What is covered under anti-discrimination laws

Discrimination against ex-offenders has become more common during the beginning of the 21st Century, mainly because there are more ex-offenders. Anti-discrimination laws are present to help protect discrimination against ex-offenders and others, but don't always work. The best way to make use of these laws is to know what is covered under anti-discrimination laws and what is not.

In most cases, an employer can not have a blanket policy prohibiting the employment of ex-offenders because of possible discrimination against people of color or ethnic background. The Equal Employment Opportunity Commission recommends that employers consider the following when looking at the criminal record:

  • The nature and severity
  • The length of time passed since conviction
  • The nature of the job being applied for

It should be noted that this does not always occur, and you may not know if you are disqualified because of the criminal conviction.

What questions can an employer ask without discrimination against an ex-offender?

  • The relevance of the offence to the job
  • How long ago the conviction occurred
  • How often has the ex-offender committed a crime
  • The nature of the offense
  • Were the offenses work related
  • What your attitude is regarding the offense
  • What you have done since the offense to change direction (treatment programs, volunteering, education or skills training)

The one main issue you will come across regarding discrimination against ex-offenders and the anti-discrimination laws is that these laws were written before the largely available information about criminal backgrounds was on the internet. In today's society it is not hard to find a person or their background by searching online. The most common problem is when an employer uses criminal background checks to narrow down an applicant pool. While there are anti-discrimination laws in effect, they have no real bearing on the information being available or how it is used without consent.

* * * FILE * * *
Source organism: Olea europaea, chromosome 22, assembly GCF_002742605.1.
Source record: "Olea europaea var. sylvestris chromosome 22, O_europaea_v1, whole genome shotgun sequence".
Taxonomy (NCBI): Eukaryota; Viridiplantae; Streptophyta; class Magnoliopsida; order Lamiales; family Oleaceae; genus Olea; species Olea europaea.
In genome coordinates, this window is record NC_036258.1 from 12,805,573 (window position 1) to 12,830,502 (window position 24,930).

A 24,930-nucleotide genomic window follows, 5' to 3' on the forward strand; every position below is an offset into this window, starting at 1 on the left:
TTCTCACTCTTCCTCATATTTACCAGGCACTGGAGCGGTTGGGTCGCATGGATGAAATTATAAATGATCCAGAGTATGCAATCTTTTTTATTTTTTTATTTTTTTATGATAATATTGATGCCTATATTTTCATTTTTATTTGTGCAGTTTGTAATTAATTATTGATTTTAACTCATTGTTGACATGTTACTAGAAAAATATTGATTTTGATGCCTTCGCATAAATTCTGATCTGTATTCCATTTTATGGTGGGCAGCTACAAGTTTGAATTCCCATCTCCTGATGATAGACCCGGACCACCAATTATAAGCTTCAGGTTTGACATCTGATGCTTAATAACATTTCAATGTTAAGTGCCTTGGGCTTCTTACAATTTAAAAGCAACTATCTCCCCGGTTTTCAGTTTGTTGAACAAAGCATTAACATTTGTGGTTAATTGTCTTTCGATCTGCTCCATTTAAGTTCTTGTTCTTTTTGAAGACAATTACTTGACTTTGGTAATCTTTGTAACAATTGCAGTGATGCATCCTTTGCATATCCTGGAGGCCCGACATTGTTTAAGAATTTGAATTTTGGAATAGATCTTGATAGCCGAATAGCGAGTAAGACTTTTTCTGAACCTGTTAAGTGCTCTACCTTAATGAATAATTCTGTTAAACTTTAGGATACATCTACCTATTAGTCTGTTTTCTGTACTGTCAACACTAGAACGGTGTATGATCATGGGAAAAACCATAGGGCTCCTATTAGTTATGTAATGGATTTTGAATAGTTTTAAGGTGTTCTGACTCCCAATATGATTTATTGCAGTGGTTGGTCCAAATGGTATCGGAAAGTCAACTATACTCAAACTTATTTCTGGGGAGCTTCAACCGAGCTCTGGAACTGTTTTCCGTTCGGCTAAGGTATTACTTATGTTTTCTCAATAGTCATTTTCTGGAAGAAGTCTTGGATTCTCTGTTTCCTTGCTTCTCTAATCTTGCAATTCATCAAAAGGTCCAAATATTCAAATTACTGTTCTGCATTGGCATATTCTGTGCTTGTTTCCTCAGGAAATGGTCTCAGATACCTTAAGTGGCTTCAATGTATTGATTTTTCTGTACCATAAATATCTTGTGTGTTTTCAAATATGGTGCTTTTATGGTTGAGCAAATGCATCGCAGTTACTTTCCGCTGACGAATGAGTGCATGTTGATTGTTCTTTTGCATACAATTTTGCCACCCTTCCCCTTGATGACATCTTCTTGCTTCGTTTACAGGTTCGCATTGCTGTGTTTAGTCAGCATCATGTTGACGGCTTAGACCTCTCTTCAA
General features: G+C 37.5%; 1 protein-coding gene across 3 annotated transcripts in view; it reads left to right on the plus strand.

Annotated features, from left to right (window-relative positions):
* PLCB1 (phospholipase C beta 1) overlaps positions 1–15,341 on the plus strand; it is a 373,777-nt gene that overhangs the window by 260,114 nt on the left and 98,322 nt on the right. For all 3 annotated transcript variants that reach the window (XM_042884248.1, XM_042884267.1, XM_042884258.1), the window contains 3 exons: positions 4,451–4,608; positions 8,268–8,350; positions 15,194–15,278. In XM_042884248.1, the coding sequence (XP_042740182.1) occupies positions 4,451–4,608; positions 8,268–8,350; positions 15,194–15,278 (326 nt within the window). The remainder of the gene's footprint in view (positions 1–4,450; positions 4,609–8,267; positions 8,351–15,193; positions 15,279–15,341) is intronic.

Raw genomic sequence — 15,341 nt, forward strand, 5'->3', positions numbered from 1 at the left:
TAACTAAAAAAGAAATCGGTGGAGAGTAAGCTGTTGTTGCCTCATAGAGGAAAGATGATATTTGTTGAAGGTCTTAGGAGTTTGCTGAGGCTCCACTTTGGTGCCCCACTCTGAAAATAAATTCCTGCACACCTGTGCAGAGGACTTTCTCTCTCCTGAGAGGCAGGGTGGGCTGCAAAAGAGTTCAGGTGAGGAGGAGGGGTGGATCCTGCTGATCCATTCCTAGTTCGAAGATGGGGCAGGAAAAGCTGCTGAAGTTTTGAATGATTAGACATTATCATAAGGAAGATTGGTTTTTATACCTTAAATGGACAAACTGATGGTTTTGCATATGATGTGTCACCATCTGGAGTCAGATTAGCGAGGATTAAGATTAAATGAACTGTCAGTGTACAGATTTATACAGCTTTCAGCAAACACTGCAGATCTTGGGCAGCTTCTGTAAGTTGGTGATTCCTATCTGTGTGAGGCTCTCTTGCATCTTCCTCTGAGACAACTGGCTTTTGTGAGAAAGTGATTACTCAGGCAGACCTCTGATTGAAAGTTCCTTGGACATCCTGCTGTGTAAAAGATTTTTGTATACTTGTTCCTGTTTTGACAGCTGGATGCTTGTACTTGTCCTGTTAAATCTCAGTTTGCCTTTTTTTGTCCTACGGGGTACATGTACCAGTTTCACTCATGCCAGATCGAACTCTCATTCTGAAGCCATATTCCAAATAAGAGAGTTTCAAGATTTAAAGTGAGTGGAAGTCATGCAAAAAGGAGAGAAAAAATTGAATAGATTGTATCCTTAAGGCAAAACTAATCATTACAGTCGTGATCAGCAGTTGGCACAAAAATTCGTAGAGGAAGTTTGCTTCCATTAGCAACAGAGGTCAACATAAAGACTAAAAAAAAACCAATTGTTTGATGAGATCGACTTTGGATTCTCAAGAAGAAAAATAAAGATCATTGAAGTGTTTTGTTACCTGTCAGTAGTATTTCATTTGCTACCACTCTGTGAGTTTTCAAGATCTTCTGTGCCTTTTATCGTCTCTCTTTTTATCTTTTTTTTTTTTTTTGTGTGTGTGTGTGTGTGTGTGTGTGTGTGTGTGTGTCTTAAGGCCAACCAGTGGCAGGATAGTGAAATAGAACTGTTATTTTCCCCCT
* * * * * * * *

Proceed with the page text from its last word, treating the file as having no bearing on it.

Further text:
If you do get an interview, bear in mind you will need to conduct yourself appropriately and do the following:

  • Sell the employer on your skills and training outside of the criminal background
  • Admit responsibility to the activity and show how you have moved away from that behavior
  • Stress forward thinking actions and a willingness to be a positive member of the workforce
  • Show continuing efforts for improvement and achievement

If you are inellegible for hiring because if your criminal status, the employer must inform you of this as well as the reasoning behind it. This allows you a chance to respond if you are able. Some issues which you will have no control over include the following:

  • Any job requiring firearms or weapons
  • If you committed robbery, any job handling cash
  • If your crime involved children, any job involving minors
  • If your crime involved prescription medication, any job with nursing homes, or medical fields
  • Many jobs requiring certain certificates or certification may not be allowed

Knowing what situations and circumstances are covered under the anti-discrimination laws will help you know where to look for work. Knowing what is regarded as discrimination against ex-offenders will help you look for possible targeting questions or requirements.